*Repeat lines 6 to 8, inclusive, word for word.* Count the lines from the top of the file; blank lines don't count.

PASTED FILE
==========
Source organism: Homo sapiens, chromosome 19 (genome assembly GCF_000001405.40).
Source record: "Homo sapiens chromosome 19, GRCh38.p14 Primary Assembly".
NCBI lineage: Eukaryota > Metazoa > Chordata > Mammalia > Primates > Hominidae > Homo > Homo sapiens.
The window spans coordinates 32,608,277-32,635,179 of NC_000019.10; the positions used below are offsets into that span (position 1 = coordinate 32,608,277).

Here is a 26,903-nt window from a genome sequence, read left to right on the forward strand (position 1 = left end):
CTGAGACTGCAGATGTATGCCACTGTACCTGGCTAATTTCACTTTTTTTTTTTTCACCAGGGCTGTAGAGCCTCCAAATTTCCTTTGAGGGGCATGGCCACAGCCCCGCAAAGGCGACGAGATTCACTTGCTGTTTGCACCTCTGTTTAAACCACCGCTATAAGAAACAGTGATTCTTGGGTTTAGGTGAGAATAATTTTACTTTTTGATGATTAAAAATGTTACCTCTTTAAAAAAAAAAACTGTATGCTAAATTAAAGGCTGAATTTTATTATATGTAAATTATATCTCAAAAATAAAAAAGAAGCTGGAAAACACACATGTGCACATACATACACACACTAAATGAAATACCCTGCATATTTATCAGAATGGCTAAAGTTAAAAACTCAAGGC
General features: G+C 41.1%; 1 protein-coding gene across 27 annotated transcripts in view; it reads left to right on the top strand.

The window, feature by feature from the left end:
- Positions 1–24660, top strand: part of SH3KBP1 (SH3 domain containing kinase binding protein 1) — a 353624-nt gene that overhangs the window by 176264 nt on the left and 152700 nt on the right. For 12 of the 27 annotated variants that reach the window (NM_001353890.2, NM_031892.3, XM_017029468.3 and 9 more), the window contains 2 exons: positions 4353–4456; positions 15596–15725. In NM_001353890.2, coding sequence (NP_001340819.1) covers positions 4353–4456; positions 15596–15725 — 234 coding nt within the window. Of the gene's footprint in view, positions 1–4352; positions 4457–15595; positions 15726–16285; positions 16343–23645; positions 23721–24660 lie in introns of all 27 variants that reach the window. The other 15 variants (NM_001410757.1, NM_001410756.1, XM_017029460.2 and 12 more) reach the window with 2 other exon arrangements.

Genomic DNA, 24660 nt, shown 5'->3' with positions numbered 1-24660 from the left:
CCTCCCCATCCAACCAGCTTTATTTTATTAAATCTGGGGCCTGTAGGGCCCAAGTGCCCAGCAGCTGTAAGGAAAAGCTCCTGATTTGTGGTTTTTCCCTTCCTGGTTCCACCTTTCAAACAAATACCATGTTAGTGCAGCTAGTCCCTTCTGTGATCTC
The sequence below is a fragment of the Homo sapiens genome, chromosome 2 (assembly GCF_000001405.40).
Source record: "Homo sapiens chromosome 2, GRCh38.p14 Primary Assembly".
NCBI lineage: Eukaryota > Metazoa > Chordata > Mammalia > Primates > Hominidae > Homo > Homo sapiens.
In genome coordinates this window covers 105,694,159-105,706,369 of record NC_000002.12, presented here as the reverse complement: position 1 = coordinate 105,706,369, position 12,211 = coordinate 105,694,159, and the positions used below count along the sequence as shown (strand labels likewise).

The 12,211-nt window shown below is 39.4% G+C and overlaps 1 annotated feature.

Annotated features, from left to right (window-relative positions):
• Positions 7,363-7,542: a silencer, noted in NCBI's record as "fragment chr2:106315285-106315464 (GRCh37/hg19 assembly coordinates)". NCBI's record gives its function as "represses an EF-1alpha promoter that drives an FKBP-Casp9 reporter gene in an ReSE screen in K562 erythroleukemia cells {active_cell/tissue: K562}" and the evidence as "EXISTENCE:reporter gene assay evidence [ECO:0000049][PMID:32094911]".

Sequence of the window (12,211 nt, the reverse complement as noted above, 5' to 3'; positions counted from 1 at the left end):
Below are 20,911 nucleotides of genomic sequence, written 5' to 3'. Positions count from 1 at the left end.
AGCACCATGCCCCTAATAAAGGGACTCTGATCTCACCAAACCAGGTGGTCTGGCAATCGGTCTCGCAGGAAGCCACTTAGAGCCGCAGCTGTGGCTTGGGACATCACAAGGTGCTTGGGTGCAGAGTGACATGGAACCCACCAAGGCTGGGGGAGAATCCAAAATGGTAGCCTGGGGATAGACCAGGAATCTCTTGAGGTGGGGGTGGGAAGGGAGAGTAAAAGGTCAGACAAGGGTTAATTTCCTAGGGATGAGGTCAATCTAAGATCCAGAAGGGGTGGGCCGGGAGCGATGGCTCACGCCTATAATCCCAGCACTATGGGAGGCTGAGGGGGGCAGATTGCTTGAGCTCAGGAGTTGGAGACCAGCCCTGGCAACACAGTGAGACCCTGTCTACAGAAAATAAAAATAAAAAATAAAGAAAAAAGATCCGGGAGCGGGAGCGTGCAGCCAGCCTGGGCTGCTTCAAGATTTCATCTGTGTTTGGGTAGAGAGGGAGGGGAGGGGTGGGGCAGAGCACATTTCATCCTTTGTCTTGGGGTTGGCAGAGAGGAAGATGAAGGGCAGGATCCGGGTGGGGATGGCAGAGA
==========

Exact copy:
CTGAGACTGCAGATGTATGCCACTGTACCTGGCTAATTTCACTTTTTTTTTTTTCACCAGGGCTGTAGAGCCTCCAAATTTCCTTTGAGGGGCATGGCCACAGCCCCGCAAAGGCGACGAGATTCACTTGCTGTTTGCACCTCTGTTTAAACCACCGCTATAAGAAACAGTGATTCTTGGGTTTAGGTGAGAATAATTTTACTTTTTGATGATTAAAAATGTTACCTCTTTAAAAAAAAAAACTGTATGCTAAATTAAAGGCTGAATTTTATTATATGTAAATTATATCTCAAAAATAAAAAAGAAGCTGGAAAACACACATGTGCACATACATACACACACTAAATGAAATACCCTGCATATTTATCAGAATGGCTAAAGTTAAAAACTCAAGGC
General features: G+C 41.1%; 1 protein-coding gene across 27 annotated transcripts in view; it reads left to right on the top strand.

The window, feature by feature from the left end: